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Weedon M.N.,University of Exeter | Cebola I.,Institute dInvestigacions Biomediques August Pi i Sunyer | Cebola I.,Research Center Biomedica En Red Of Diabetes fermedades Metabolicas | Cebola I.,Imperial College London | And 22 more authors.
Nature Genetics | Year: 2014

The contribution of cis-regulatory mutations to human disease remains poorly understood. Whole-genome sequencing can identify all noncoding variants, yet the discrimination of causal regulatory mutations represents a formidable challenge. We used epigenomic annotation in human embryonic stem cell (hESC)-derived pancreatic progenitor cells to guide the interpretation of whole-genome sequences from individuals with isolated pancreatic agenesis. This analysis uncovered six different recessive mutations in a previously uncharacterized ∼400-bp sequence located 25 kb downstream of PTF1A (encoding pancreas-specific transcription factor 1a) in ten families with pancreatic agenesis. We show that this region acts as a developmental enhancer of PTF1A and that the mutations abolish enhancer activity. These mutations are the most common cause of isolated pancreatic agenesis. Integrating genome sequencing and epigenomic annotation in a disease-relevant cell type can thus uncover new noncoding elements underlying human development and disease. © 2014 Nature America, Inc. Source

Christesen H.T.,University of Southern Denmark | Brusgaard K.,University of Southern Denmark | Hussain K.,London Center for Paediatric Endocrinology and Metabolism | Hussain K.,Institute of Child Health
Clinical Endocrinology | Year: 2012

Objective: Hypoglycaemia-associated autonomic failure (HAAF) with impaired neurogenic and neuroglycopaenic responses occurs in adults following recent, repeated hypoglycaemia. We aimed to evaluate whether HAAF also occurs in patients with infant-onset congenital hyperinsulinism (CHI). Design, patients: A controlled fast was performed in (i) seven CHI infants with initial symptomatic hypoglycaemia and three recent episodes of spontaneous recurrent hypoglycaemia each lasting <5 min and in (ii) seven infants with idiopathic ketotic hypoglycaemia for control. Measurements: At the time of hypoglycaemia (blood glucose <3 mmol/l or clinical signs), blood was drawn for serum insulin, cortisol, glucagon, adrenalin and nor-adrenalin. Signs of hypoglycaemia were documented. In CHI patients, the ABCC8 and KCNJ11 genes were analysed by denaturing high performance liquid chromatography (DHPLC) and/or direct bidirectional sequencing. Results: Two CHI patients had a paternal ABCC8 mutation, five had no mutations. When repeated hypoglycaemia was provoked, all CHI patients exhibited a complete loss of clinical signs of hypoglycaemia, along with a global blunting of the counter-regulatory hormones cortisol, glucagon, growth hormone, adrenalin and noradrenalin responses (median values 256 nmol/l, 23 pmol/l, 5.6 mU/l, 390 pmol/l and 2.9 nmol/l, respectively), irrespective of mutational status. In the controls, hypoglycaemia was always clinically overt with normal counter-regulatory cortisol, glucagon, adrenalin and nor-adrenalin responses (530 nmol/l, 60, 920 pmol/l and 4.0 nmol/l, respectively). Conclusion: Recurrent hyperinsulinaemic hypoglycaemia even of short duration blunts the autonomic, neuroglycopaenic and glucose counter-regulatory hormonal responses in patients with infant-onset CHI resulting in clinically silent hypoglycaemia. Tight, or continuous, glucose monitoring is therefore recommended, especially in conservatively treated patients. © 2012 Blackwell Publishing Ltd. Source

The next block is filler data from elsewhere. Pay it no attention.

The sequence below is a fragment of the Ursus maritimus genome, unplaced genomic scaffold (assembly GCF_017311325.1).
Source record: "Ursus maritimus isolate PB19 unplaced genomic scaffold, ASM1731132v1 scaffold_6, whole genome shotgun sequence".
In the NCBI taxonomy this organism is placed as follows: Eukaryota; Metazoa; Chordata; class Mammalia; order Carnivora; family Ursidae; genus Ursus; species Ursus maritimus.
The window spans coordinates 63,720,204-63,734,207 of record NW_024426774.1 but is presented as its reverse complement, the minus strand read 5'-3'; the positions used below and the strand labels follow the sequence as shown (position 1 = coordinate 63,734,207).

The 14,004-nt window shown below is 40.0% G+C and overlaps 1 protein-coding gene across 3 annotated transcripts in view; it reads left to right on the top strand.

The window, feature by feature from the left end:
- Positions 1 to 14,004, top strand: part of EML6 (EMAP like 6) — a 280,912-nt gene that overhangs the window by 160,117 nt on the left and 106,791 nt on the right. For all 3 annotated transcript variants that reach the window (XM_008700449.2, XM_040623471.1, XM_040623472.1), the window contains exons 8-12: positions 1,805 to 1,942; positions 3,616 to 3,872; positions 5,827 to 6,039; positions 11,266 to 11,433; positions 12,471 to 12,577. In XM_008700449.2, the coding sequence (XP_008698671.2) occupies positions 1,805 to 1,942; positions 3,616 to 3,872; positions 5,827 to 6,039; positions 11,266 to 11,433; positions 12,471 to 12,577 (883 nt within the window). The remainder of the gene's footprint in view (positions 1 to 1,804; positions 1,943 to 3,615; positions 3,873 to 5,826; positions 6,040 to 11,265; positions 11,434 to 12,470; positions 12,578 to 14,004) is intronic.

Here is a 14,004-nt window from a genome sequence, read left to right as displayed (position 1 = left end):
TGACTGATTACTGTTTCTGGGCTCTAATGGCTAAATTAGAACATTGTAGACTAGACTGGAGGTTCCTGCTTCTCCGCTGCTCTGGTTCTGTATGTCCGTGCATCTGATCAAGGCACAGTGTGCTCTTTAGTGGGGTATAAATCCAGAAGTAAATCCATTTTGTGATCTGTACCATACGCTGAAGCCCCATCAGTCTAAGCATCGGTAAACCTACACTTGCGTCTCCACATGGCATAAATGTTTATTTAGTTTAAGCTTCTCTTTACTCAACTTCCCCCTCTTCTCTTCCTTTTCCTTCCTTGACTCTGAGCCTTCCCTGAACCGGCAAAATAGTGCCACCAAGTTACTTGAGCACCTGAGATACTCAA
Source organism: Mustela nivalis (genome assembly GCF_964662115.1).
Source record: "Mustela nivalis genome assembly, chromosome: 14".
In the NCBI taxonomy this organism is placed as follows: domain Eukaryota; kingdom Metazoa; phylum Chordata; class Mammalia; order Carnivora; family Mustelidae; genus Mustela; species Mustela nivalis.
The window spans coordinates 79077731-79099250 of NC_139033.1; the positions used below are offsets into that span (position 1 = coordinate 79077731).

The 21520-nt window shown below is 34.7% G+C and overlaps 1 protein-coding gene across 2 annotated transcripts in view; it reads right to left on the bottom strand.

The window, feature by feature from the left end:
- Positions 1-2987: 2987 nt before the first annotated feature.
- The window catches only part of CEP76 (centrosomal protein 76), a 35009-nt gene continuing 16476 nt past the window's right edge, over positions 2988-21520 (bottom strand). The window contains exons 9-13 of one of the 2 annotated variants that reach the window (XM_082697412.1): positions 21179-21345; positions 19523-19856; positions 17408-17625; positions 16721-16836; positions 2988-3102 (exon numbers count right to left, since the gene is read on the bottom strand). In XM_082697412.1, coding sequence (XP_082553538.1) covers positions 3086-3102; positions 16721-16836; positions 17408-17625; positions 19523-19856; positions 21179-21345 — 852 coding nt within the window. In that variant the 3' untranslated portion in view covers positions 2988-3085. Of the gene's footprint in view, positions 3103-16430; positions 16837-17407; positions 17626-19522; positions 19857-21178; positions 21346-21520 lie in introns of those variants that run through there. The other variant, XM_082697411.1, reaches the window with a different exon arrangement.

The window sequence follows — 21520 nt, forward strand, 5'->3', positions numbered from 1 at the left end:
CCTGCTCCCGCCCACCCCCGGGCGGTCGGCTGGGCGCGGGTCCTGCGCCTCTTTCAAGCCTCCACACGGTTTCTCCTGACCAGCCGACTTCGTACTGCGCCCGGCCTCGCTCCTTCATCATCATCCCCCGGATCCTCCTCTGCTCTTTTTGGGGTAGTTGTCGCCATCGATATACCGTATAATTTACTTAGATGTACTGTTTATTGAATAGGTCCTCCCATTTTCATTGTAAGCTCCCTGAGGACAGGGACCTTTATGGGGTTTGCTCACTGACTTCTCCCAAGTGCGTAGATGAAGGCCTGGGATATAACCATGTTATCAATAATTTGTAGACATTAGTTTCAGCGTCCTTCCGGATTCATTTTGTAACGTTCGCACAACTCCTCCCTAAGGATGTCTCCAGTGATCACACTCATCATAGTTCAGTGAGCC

Khalid J.M.,University College London | Oerton J.M.,University College London | Dezateux C.,University College London | Hindmarsh P.C.,London Center for Paediatric Endocrinology and Metabolism | And 2 more authors.
Archives of Disease in Childhood | Year: 2012

Objectives: To estimate the incidence of clinically diagnosed congenital adrenal hyperplasia (CAH), clinical features and age at first presentation. To assess the potential benefit of newborn screening for CAH. Design: Active surveillance through the British Paediatric Surveillance Unit of all children aged under 16 years with newly diagnosed CAH, undertaken prospectively between August 2007 and August 2009. Twelve laboratories testing for CAH reported new diagnoses between August 2007 and January 2009. Reporting clinicians completed clinical questionnaires. Setting: England, Wales and Scotland. Results: 144 children with CAH were reported, of whom 132 (92%) had 21-hydroxylase deficiency. Thirty-six (25%) children were Asian and 62 (43%; 95% CI 35% to 51%) were boys. Incidence of new diagnoses in children ≤16 years was 0.60 (95% CI 0.50 to 0.71) per 100 000. Eighty-six (59%; 36 boys) children were diagnosed in the first year of life (estimated birth prevalence 5.48 (95% CI 4.42 to 6.81) per 100 000), most (77; 89%) of whom presented in the first month of life. Virilised genitalia were found in three-quarters of girls. Twenty-seven newborns first presented with salt-wasting crises, of whom 18 (67%; 16 boys) presented on or after 14 days of age. Conclusions: Approximately one child in every 18 000 born in Great Britain has CAH. Similar numbers of boys and girls present clinically in the first year of life, but boys present with more severe manifestations, such as salt-wasting crises. Around 70% of newborns who first present with salt-wasting crisis would be detected earlier through newborn screening. Source